ROCKLAND, Maine — Sunday was all about lobster — about 20,000 pounds of Maine’s favorite crustacean, to be exact.
From babies wearing lobster costumes during the diaper derby to adults tearing into plates of steamed red lobsters, the 65th annual Maine Lobster Festival in Rockland came to a cracking close during the event’s free hometown and family fun day.
One woman who appeared to be having a ball while watching some children’s activities was 2012 Sea Princess Jessica Ruppert of Waldoboro.
“I love it,” the smiling 18-year-old said of the festival. “I’ve been here every day. I absolutely love it.”
Ruppert, though royalty, seemed to speak for the masses who crowded the Harbor Park fairgrounds. Some waited in a long line for the lobster tent, while others got close to the Main Stage to cheer on children who competed in events including the codfish carry, the lobster eating contest and the diaper derby.
“It’s very cute,” Melissa Racioppa of Clinton, N.Y., said while watching her children Erica, 8, and Andrew, 11, eat lobsters as fast as they could. “They were nervous, because they aren’t used to cracking them without crackers.”
Although Erica and Andrew did not win their heat, they did appear to be all smiles after they demolished their lobsters.
Another mother, Katrina Oakes of Rockland, said that she was waiting to enter baby Lucille in the diaper derby. Lucille sported a bumblebee-stripe onesie and iridescent wings.
“She’s a busy bee,” Oakes said of the 10-month-old.
She said that her family had been having a lot of fun going on the fair rides and enjoying the fairgrounds. They had also paid a visit to the USS San Antonio, a Navy ship visiting Rockland during the festival, and were planning to dine on lobsters for lunch.
“This is the main thing in Rockland,” Oakes said.
According to Maine Lobster Festival President Tim Carroll, organizers were estimating that between 40,000 and 50,000 people had come to the five-day event.
Carroll, chief deputy of the Knox County Sheriff’s Office, said that he was using his vacation to log 18-hour days at the festival.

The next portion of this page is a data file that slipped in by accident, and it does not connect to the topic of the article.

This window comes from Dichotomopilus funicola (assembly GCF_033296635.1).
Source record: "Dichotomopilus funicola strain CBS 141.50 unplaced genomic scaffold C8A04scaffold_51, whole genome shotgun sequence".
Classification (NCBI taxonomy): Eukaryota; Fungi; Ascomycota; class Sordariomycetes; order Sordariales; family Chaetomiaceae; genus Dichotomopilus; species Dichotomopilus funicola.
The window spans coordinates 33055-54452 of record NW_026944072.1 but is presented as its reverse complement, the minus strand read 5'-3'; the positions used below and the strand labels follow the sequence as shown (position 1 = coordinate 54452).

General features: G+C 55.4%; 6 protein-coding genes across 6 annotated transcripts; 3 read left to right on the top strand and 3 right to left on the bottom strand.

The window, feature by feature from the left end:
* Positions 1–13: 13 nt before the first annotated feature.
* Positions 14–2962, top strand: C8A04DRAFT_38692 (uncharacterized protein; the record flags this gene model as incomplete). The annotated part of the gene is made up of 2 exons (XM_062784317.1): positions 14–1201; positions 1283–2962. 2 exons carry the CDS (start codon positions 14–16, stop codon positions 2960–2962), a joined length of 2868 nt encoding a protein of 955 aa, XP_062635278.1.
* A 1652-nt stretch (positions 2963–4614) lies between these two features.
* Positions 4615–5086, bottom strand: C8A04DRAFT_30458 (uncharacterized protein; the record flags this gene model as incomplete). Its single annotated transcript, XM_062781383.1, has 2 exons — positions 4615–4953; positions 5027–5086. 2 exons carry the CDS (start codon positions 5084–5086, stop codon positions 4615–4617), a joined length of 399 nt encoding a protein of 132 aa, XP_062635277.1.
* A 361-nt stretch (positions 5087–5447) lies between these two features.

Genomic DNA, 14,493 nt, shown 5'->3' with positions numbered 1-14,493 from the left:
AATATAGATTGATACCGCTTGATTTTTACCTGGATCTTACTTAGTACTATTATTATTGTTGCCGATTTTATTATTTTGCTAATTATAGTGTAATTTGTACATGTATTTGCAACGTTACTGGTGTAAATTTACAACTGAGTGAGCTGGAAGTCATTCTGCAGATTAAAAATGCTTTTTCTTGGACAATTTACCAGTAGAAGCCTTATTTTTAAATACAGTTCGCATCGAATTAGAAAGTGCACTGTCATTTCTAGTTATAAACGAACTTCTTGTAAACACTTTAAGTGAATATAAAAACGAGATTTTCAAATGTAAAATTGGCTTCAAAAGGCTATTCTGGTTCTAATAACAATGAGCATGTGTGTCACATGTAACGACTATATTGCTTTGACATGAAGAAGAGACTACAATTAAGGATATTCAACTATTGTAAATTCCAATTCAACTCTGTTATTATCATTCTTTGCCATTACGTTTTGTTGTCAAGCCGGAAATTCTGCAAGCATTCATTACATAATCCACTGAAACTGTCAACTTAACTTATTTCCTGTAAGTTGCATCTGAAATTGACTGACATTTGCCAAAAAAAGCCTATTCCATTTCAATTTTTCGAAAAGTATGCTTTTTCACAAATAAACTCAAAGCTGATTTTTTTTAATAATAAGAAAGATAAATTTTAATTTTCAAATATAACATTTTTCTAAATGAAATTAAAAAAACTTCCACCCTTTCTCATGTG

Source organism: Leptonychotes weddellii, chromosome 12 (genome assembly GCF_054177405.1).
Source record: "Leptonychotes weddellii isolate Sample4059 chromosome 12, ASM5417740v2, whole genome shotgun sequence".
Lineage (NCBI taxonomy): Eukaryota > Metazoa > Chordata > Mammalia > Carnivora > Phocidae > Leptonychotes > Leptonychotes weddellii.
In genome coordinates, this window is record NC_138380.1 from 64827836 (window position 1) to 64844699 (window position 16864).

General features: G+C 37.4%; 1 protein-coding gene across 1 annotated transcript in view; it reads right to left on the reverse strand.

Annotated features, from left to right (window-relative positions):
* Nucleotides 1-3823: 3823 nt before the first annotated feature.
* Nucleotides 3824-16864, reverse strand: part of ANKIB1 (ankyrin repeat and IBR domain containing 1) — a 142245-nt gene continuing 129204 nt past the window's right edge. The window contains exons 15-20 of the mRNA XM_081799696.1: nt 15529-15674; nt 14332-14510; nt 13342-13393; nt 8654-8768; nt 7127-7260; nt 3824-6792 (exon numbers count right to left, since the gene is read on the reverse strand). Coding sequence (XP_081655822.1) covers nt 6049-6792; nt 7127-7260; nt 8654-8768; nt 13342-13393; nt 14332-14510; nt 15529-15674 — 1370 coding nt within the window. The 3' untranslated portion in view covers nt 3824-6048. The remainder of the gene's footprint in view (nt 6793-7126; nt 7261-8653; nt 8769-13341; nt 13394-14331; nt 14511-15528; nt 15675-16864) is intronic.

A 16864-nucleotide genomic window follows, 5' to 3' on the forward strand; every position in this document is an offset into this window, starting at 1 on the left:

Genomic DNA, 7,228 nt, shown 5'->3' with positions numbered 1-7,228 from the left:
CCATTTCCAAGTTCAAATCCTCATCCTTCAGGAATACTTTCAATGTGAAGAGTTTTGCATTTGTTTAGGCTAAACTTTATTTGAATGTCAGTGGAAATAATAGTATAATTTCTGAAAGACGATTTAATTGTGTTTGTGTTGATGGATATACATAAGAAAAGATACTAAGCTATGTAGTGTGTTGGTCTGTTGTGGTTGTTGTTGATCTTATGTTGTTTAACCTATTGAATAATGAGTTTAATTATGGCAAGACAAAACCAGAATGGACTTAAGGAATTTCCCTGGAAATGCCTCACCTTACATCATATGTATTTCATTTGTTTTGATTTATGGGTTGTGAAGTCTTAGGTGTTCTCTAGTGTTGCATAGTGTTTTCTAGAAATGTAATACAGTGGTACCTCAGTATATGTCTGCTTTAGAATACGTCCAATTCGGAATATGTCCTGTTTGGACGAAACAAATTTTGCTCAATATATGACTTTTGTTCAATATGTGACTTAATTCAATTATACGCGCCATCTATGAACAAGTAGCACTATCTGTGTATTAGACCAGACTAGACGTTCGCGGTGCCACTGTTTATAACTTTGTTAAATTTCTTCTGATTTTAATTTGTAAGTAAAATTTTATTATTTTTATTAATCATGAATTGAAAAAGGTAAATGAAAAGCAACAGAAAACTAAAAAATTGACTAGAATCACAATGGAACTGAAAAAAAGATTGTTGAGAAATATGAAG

“Things seem to be going well,” he said.
Although switching the free hometown day from Wednesday to Sunday did cause a flurry of resistance on social media outlets including Facebook and Twitter, it seemed to be working out, he said.
“It was to try to get more local people here for the whole day,” Carroll said, gesturing at the swarms of hungry folks waiting for their plates of lobsters. “It looks like people have certainly taken advantage of the hometown day. This is not our usual Sunday.”
He said that all the lobsters cooked and served at the festival come from Maine lobstermen.
“We’re trying to sell as much lobster as we can,” Carroll said. “We’re promoters of the lobster industry.”
Those anxious to eat as much lobster as they could included the Killea family of Jacksonville, Fla.
“I like lobster, and it’s expensive in Florida,” said Allison Killea, 15.
The five-member family had just arrived in Maine for an eight day vacation. On their itinerary? Hiking, and eating lobster.
“I’m a purist. I like them just steamed,” said mom Sandra Killea.
Meanwhile, over by the diaper derby, Elizabeth Noble of Camden dangled a toy in front of her lobster outfit-clad 10-month-old daughter. She was trying to coax baby Audrey Page into crawling faster than the baby next to her, but her daughter was distracted by the cheering crowds and came in second in the two-baby heat.
“She’s a really good crawler,” Noble said afterwards, showing off the happy baby to family and friends in the crowd.
She said it was her first time at the Maine Lobster Festival.
“It’s a lot of fun,” she said.
Curran Grant, 14, of South Thomaston, was busy working in the information booth as one of the 1,500-person-strong army of festival volunteers.
“It’s good for the community,” he said of his volunteer job. “It makes you feel like you do something to help other people.”